The place smelled like cotton candy, exploded with a kaleidoscope of colors and reverberated with loud sounds.
No, the State Fair didn't open early. Record-setting pop tart Katy Perry, 26, brought her California Dreams 2011 Tour to sold-out Xcel Energy Center Tuesday night. She is the first artist ever to stay in Billboard's top 10 for 52 consecutive weeks, the second artist to score five No. 1 singles off one album (Michael Jackson was the other) and the umpteenth artist to upset parents because her shtick goes a little too far for young girls who love her songs.
What might have been a teenage dream for many of the 14,638 people also was a bit of a parent's nightmare. Call it the Katy Perry-dox: she's sweet but salacious, nice but naughty, perky but prurient. She's cotton candy and cupcake bras, blue hair and blue words, fireworks and flirt. She served up frothy electro pop with addicting sugariness but also took a bite out of a faux marijuana-laced brownie, got fresh with a male fan whom she invited onstage and uttered words not printable in this paper. Of course, all this was delivered with a wink by a 26-year-old woman who seems like a cartoon character.
For much of her awkwardly paced, unnecessarily elongated two-hour concert, Perry adopted this innocent, bug-eyed little girl persona. It just made her show seem more ephemeral and shallow than it really was.
The conceit was sort of "Wizard of Oz" set in Candyland, the board game -- the story of a lonely girl who works in a butcher shop and wants to find her way to Candyfornia.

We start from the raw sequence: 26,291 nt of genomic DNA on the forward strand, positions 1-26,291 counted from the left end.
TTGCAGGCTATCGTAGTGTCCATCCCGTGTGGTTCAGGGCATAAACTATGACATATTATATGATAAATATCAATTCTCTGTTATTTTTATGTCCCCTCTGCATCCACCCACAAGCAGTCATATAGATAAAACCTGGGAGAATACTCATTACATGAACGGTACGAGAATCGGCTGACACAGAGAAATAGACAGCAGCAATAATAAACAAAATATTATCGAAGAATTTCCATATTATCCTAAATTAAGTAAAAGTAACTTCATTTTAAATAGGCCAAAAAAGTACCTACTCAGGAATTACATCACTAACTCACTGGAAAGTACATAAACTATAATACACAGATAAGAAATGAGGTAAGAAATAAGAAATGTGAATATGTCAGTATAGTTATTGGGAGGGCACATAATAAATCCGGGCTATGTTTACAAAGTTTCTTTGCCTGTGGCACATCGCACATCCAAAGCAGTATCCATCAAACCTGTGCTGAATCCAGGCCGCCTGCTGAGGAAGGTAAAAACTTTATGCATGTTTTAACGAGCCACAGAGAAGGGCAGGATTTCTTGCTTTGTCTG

If this sounds a little like Lady Gaga's Monster Ball Tour of 2010, it was -- with less creativity, less vocal power, less dynamic choreography. Perry had her bells and whistles -- from floating on a cloud of cotton candy over the crowd to shooting mock whipped cream at the audience to doing seven costume changes during "Hot N Cold" (in a bit borrowed from "Quick Change," a popular NBA halftime act). But too often the flash felt like distractions from the fact that Perry is not a major arena talent. She's not much of a dancer, and her singing often felt more like a chirpy cheerleader than a pop star with conviction.
She was the cheerleader who wanted to be liked by all the kids in school -- the cool kids, the jocks, the ne'er-do-wells, the outsiders. As the night wore on, she became increasingly engaged with the crowd. Chatty Katy talked about how food poisoning had forced her to postpone her St. Paul show in July (she told a gross story about the food effects) and she teared up (artificially) before singing Rebecca Black's "Friday" during a throwaway segment called "Katy-oke," featuring acoustic covers of Rihanna, Willow Smith and Jay-Z.
Despite the trumped-up story line, the show ultimately felt like a series of salutes to Perry's priceless videos that have made her a global megastar with the most nominations for Sunday's MTV Video Music Awards. Her home stretch run Tuesday of her hits included "Last Friday Night" and "Firework" sandwiched around Whitney Houston's "I Wanna Dance With Somebody." It was undeniable, effervescent fun.
But, in the end, Perry's California Dreams show still felt like a teen's first night at the State Fair without parents, when you ate too many sweets, went on too many dizzying rides and flirted too much -- but liked it.
Set list: startribune.com/artcetera.
- Twitter: @jonbream